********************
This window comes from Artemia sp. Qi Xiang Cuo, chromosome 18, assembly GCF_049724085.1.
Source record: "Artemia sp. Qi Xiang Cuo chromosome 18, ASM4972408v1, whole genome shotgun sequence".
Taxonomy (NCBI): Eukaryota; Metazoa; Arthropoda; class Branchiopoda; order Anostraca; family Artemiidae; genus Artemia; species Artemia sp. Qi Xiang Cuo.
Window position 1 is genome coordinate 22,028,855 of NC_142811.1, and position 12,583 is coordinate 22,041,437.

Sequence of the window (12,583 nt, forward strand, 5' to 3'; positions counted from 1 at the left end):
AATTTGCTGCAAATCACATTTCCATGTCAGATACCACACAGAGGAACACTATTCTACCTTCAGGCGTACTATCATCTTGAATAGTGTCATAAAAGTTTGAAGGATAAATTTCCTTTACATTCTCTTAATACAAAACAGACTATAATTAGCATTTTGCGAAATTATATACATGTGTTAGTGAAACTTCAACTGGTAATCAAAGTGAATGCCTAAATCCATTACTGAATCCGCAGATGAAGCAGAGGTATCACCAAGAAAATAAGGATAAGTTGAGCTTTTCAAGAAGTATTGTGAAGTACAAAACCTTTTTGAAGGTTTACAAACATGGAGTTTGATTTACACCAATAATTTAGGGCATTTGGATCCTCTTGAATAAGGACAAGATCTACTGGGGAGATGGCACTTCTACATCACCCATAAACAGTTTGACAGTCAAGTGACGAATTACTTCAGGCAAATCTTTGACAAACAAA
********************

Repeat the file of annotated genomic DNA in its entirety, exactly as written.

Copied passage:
This window comes from Artemia sp. Qi Xiang Cuo, chromosome 18, assembly GCF_049724085.1.
Source record: "Artemia sp. Qi Xiang Cuo chromosome 18, ASM4972408v1, whole genome shotgun sequence".
Taxonomy (NCBI): Eukaryota; Metazoa; Arthropoda; class Branchiopoda; order Anostraca; family Artemiidae; genus Artemia; species Artemia sp. Qi Xiang Cuo.
Window position 1 is genome coordinate 22,028,855 of NC_142811.1, and position 12,583 is coordinate 22,041,437.

Sequence of the window (12,583 nt, forward strand, 5' to 3'; positions counted from 1 at the left end):
AATTTGCTGCAAATCACATTTCCATGTCAGATACCACACAGAGGAACACTATTCTACCTTCAGGCGTACTATCATCTTGAATAGTGTCATAAAAGTTTGAAGGATAAATTTCCTTTACATTCTCTTAATACAAAACAGACTATAATTAGCATTTTGCGAAATTATATACATGTGTTAGTGAAACTTCAACTGGTAATCAAAGTGAATGCCTAAATCCATTACTGAATCCGCAGATGAAGCAGAGGTATCACCAAGAAAATAAGGATAAGTTGAGCTTTTCAAGAAGTATTGTGAAGTACAAAACCTTTTTGAAGGTTTACAAACATGGAGTTTGATTTACACCAATAATTTAGGGCATTTGGATCCTCTTGAATAAGGACAAGATCTACTGGGGAGATGGCACTTCTACATCACCCATAAACAGTTTGACAGTCAAGTGACGAATTACTTCAGGCAAATCTTTGACAAACAAA